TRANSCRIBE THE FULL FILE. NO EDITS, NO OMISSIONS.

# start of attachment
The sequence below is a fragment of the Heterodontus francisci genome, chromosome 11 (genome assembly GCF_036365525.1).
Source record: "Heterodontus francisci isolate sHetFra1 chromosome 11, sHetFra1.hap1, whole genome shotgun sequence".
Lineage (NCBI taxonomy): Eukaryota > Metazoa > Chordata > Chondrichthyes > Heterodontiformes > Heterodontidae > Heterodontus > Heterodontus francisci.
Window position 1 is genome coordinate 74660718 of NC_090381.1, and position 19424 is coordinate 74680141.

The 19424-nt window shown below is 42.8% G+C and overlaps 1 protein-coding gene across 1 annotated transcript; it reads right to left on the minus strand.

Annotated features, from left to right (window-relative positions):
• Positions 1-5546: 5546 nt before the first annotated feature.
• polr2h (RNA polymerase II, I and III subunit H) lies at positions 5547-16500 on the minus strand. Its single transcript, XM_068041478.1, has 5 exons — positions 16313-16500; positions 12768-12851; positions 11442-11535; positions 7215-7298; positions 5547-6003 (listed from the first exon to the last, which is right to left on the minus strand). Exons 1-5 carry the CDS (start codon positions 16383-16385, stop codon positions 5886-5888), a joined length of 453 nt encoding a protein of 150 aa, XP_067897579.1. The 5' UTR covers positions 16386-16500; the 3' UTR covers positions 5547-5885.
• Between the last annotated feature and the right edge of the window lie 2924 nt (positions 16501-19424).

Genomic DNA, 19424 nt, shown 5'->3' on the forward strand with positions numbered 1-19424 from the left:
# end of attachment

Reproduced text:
The sequence below is a fragment of the Heterodontus francisci genome, chromosome 11 (genome assembly GCF_036365525.1).
Source record: "Heterodontus francisci isolate sHetFra1 chromosome 11, sHetFra1.hap1, whole genome shotgun sequence".
Lineage (NCBI taxonomy): Eukaryota > Metazoa > Chordata > Chondrichthyes > Heterodontiformes > Heterodontidae > Heterodontus > Heterodontus francisci.
Window position 1 is genome coordinate 74660718 of NC_090381.1, and position 19424 is coordinate 74680141.

The 19424-nt window shown below is 42.8% G+C and overlaps 1 protein-coding gene across 1 annotated transcript; it reads right to left on the minus strand.

Annotated features, from left to right (window-relative positions):
• Positions 1-5546: 5546 nt before the first annotated feature.
• polr2h (RNA polymerase II, I and III subunit H) lies at positions 5547-16500 on the minus strand. Its single transcript, XM_068041478.1, has 5 exons — positions 16313-16500; positions 12768-12851; positions 11442-11535; positions 7215-7298; positions 5547-6003 (listed from the first exon to the last, which is right to left on the minus strand). Exons 1-5 carry the CDS (start codon positions 16383-16385, stop codon positions 5886-5888), a joined length of 453 nt encoding a protein of 150 aa, XP_067897579.1. The 5' UTR covers positions 16386-16500; the 3' UTR covers positions 5547-5885.
• Between the last annotated feature and the right edge of the window lie 2924 nt (positions 16501-19424).

Genomic DNA, 19424 nt, shown 5'->3' on the forward strand with positions numbered 1-19424 from the left: